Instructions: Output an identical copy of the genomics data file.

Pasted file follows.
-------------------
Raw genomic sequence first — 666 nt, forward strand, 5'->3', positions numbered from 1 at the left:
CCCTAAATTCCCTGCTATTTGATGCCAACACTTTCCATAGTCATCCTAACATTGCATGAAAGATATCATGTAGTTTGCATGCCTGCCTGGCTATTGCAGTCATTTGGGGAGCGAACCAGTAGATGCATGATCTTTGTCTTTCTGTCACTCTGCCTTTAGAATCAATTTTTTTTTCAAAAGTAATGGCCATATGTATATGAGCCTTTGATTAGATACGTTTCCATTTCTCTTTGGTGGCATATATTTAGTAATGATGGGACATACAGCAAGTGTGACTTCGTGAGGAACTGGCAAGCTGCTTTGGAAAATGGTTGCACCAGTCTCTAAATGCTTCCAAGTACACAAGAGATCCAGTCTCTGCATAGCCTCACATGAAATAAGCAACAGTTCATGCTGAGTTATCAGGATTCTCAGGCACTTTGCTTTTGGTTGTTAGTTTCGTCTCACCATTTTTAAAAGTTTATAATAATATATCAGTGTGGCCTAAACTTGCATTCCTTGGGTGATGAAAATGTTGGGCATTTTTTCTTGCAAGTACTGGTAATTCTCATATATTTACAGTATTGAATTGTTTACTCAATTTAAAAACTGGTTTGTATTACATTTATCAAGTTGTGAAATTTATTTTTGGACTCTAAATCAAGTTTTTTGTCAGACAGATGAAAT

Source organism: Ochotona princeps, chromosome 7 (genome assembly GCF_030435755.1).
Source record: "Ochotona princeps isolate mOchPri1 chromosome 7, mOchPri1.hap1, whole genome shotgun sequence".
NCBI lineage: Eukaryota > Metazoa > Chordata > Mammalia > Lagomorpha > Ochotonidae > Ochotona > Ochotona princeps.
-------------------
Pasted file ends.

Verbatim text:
Raw genomic sequence first — 666 nt, forward strand, 5'->3', positions numbered from 1 at the left:
CCCTAAATTCCCTGCTATTTGATGCCAACACTTTCCATAGTCATCCTAACATTGCATGAAAGATATCATGTAGTTTGCATGCCTGCCTGGCTATTGCAGTCATTTGGGGAGCGAACCAGTAGATGCATGATCTTTGTCTTTCTGTCACTCTGCCTTTAGAATCAATTTTTTTTTCAAAAGTAATGGCCATATGTATATGAGCCTTTGATTAGATACGTTTCCATTTCTCTTTGGTGGCATATATTTAGTAATGATGGGACATACAGCAAGTGTGACTTCGTGAGGAACTGGCAAGCTGCTTTGGAAAATGGTTGCACCAGTCTCTAAATGCTTCCAAGTACACAAGAGATCCAGTCTCTGCATAGCCTCACATGAAATAAGCAACAGTTCATGCTGAGTTATCAGGATTCTCAGGCACTTTGCTTTTGGTTGTTAGTTTCGTCTCACCATTTTTAAAAGTTTATAATAATATATCAGTGTGGCCTAAACTTGCATTCCTTGGGTGATGAAAATGTTGGGCATTTTTTCTTGCAAGTACTGGTAATTCTCATATATTTACAGTATTGAATTGTTTACTCAATTTAAAAACTGGTTTGTATTACATTTATCAAGTTGTGAAATTTATTTTTGGACTCTAAATCAAGTTTTTTGTCAGACAGATGAAAT

Source organism: Ochotona princeps, chromosome 7 (genome assembly GCF_030435755.1).
Source record: "Ochotona princeps isolate mOchPri1 chromosome 7, mOchPri1.hap1, whole genome shotgun sequence".
NCBI lineage: Eukaryota > Metazoa > Chordata > Mammalia > Lagomorpha > Ochotonidae > Ochotona > Ochotona princeps.